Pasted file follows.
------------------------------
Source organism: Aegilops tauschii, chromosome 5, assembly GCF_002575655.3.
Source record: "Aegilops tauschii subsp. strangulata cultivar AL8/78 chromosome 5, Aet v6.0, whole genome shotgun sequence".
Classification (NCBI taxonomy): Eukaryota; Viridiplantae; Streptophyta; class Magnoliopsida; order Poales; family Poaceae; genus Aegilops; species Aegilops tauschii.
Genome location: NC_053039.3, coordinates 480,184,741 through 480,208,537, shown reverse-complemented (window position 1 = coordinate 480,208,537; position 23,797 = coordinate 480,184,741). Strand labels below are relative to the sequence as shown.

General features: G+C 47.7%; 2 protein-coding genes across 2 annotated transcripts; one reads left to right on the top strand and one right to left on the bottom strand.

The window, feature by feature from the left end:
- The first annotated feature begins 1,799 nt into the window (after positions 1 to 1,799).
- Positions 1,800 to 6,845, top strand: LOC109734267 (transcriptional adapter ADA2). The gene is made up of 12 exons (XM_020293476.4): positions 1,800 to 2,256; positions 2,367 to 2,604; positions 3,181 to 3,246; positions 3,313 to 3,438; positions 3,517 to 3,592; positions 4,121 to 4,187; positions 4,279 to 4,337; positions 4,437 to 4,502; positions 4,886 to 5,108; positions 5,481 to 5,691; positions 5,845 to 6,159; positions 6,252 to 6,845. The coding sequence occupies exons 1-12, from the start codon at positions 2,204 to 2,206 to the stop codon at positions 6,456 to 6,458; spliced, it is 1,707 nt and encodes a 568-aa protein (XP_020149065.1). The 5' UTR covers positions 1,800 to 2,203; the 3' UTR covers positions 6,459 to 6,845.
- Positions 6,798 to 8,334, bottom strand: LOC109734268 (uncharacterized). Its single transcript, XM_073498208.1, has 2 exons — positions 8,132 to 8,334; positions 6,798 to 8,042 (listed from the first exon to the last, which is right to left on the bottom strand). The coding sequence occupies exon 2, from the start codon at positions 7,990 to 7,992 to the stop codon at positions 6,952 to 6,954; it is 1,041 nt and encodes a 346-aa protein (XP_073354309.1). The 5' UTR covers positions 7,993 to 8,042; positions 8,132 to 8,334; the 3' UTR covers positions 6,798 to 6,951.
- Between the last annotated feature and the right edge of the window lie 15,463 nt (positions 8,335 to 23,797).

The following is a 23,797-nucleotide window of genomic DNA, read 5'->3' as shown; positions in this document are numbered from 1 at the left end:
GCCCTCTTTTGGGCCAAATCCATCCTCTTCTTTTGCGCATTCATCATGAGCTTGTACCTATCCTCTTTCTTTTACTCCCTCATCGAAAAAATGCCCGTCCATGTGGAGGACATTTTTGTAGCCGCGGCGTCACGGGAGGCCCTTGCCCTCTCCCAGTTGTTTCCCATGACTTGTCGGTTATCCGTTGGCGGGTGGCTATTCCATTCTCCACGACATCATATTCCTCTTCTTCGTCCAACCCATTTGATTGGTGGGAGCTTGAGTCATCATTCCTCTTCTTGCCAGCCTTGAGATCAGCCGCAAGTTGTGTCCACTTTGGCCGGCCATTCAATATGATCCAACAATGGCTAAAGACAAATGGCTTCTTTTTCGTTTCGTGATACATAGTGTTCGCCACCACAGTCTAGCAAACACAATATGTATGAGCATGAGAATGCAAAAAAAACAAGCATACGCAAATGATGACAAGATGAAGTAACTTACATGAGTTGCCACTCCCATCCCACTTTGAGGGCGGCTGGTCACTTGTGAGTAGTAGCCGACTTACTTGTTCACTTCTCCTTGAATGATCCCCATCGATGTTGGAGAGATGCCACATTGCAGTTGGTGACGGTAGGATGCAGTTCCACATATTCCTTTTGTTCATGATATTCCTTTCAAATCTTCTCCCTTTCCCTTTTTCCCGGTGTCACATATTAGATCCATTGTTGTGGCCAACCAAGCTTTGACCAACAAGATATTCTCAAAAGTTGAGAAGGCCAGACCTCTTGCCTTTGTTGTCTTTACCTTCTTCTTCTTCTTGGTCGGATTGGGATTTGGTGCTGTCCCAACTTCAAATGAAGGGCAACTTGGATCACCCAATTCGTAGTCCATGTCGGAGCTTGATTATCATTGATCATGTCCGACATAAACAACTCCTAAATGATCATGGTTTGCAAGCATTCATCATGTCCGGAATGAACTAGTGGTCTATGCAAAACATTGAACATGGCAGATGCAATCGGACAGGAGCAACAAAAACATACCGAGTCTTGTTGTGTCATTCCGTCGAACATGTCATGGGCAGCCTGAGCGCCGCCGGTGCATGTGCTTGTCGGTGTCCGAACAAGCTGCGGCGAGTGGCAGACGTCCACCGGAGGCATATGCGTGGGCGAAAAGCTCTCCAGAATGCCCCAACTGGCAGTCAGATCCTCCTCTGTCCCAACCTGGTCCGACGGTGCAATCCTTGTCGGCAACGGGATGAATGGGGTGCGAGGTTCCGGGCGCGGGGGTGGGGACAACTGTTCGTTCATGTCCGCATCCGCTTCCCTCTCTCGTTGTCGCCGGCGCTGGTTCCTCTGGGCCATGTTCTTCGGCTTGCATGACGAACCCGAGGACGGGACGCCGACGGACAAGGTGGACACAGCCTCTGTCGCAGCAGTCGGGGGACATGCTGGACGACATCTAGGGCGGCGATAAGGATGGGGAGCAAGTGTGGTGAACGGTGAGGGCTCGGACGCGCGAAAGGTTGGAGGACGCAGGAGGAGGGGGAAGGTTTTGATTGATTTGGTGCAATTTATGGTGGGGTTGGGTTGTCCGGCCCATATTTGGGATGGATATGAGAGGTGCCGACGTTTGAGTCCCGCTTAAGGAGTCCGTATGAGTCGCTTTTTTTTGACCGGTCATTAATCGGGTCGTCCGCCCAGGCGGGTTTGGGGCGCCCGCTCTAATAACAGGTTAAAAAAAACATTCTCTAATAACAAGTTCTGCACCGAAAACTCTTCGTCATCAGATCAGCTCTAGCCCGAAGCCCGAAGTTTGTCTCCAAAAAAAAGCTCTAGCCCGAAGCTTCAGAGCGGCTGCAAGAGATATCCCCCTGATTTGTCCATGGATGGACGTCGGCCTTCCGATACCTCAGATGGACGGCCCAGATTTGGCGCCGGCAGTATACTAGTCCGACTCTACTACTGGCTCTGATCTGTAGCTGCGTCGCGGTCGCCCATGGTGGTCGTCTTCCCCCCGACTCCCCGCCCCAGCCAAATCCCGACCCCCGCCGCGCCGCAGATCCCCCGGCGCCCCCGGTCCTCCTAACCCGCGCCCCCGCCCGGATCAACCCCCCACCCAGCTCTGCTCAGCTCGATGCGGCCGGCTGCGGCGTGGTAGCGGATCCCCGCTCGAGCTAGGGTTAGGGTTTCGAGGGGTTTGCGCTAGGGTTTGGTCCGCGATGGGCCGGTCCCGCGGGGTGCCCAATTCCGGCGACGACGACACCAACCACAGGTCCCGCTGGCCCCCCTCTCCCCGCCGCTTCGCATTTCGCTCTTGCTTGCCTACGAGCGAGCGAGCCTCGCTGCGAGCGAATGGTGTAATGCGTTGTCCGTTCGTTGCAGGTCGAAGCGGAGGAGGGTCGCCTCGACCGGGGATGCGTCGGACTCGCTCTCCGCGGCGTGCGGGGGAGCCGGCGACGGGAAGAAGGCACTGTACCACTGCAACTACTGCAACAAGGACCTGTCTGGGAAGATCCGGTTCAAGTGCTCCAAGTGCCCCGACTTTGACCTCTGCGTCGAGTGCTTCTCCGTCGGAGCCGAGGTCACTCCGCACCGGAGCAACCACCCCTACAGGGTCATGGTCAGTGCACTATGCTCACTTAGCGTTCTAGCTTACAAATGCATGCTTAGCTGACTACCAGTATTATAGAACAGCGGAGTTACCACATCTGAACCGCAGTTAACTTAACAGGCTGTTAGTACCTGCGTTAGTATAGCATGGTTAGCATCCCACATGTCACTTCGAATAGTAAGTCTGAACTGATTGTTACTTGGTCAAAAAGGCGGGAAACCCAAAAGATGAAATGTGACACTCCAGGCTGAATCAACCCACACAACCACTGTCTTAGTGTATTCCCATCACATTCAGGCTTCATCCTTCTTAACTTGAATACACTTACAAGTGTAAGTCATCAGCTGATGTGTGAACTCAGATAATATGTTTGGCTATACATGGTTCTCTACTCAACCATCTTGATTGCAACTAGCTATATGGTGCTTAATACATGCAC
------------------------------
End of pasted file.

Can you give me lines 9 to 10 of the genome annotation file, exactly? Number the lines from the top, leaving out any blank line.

- Positions 6,798 to 8,334, bottom strand: LOC109734268 (uncharacterized). Its single transcript, XM_073498208.1, has 2 exons — positions 8,132 to 8,334; positions 6,798 to 8,042 (listed from the first exon to the last, which is right to left on the bottom strand). The coding sequence occupies exon 2, from the start codon at positions 7,990 to 7,992 to the stop codon at positions 6,952 to 6,954; it is 1,041 nt and encodes a 346-aa protein (XP_073354309.1). The 5' UTR covers positions 7,993 to 8,042; positions 8,132 to 8,334; the 3' UTR covers positions 6,798 to 6,951.
- Between the last annotated feature and the right edge of the window lie 15,463 nt (positions 8,335 to 23,797).